Very weird-looking synthetic dog for surgical training


#1

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#2

“Heeeeeere Scamp!”


#3

It looks like someone took all the skin off Falkor.


#4

And it has no skin/fur… why? Just to be extra creepy I guess?


#5

"It bleeds, it breathes, it can even die,”

It thinks, it dreams. It knows fear, it feels pain. It yearns for death’s release.


#6

#OH NO!!!
@Falcor we hope you pull through! :sunflower:


#7

That is some high grade nightmare fuel right there.

Unicorn chaser:


#8

If your interest is in the underlying structures, why have skin in the first place? Seems like it’s a better learning aid with more internal visibility.


#9

Rumors of my injury are greatly exaggerated.


#10

It may be creepy, but it beats vivisection.


#11

Because if you’re actually attempting surgery, that skin is another tissue layer that has to be manipulated.


#12

Expression seems to say “Oh, God, not my balls again!”


#13

That makes sense as a full simulation, but I would think there is something to be gained by seeing how all of the subcutaneous layers and organs are functioning as you operate.


#14

This would make for great replacements for anatomy specimens (when you’re just learning to identify structures), but would be a poor replacement for live tissue when learning surgery.

When I went to veterinary school, our surgical program was conducted with animals from the local shelter that were slated to be euthanized. They’d be anesthetized, surgical procedures would be learned, and then they’d be euthanized (while under anesthesia) while on the surgical table. Pretty brutal, but an indispensable aid to learning how to manipulate tissues/how live tissues react (especially when you have to focus on hemostasis for the first time ever). One other option was to use animals from the shelter that had already been euthanized. They’d be hauled out of the fridge earlier in the day, and allowed to warm to room temperature. Surgery on “real” tissue, without having to feel like you were personally responsible for the death of a particular animal. To a single individual, each of my classmates that did this option regretted having done it. Their animal still died, and they missed out on vital lessons that can only be gained from manipulation of real live tissue.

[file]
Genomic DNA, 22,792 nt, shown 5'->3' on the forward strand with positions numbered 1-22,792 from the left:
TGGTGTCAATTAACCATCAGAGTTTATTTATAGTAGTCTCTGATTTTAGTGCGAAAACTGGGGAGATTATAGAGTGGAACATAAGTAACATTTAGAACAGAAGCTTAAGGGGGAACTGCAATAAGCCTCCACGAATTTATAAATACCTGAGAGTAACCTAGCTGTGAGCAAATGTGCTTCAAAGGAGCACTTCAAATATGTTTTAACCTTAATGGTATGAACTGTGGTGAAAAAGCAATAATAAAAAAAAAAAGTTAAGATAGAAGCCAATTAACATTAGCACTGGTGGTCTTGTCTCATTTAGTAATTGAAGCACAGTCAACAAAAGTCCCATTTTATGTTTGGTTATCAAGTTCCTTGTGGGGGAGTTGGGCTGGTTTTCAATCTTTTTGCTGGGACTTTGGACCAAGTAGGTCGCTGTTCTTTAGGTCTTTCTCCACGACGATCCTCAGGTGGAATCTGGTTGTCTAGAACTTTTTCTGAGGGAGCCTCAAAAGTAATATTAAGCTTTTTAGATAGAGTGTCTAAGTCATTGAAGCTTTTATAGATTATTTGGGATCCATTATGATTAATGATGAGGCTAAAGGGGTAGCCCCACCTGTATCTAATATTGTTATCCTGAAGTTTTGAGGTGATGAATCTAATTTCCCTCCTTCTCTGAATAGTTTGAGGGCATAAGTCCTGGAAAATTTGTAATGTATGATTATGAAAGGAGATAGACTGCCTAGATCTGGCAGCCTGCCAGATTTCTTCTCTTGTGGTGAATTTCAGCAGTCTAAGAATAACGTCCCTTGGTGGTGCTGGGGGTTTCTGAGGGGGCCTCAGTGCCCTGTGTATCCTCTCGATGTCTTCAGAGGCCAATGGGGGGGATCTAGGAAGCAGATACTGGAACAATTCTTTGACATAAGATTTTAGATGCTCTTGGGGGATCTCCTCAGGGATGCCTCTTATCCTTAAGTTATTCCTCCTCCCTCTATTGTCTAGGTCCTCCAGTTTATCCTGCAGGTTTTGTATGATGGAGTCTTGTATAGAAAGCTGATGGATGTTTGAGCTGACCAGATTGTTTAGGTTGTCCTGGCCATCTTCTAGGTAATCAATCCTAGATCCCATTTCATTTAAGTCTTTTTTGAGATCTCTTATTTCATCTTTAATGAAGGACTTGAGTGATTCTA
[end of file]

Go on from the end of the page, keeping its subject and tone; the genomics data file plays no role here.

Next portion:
Until all the shelters are “no kill” and there are no animals being euthanized, or synthetic materials become indistinguishable from real tissue, then this is just an expensive “feel good” project. This is just one of those situations in which there’s just not an adequate replacement for the real thing (not yet at least, and I look forward to the day when there is!).


#15

Oh yeah, I’m not discounting this at all as a “practice” sort of simulacrum, but learning proper tissue manipulation really does require the real thing (skin and all). It’s kind of hard to describe, but each tissue, even the same type of tissue in different locations, can have different thickness and resistance to tearing. In the example of skin, just imagine the difference in trying to put sutures through skin in a very thin area vs a very thick area.


#16

I’d be interested in seeing what they do for the tissue portion. I imagine it would not be so easy to replace over and over on a synthetic model and that they probably do still practice on real tissue.

My assumption was this type of model would cut down on the number of animals that are used in medical training. (I’m old enough we did dissections in high school, and was with a program where I was able to get some hands on experience with human cadavers when I was 12.)


#17

We used something similar to learn venipuncture, and there were little replaceable modules within a larger superstructure. I’d assume the same thing for these. Can’t be cheap though.


#18


#19

I’m all right with reducing the amount of animal cruelty in the world. Guess that’s why you called it a “feel good” project.


#20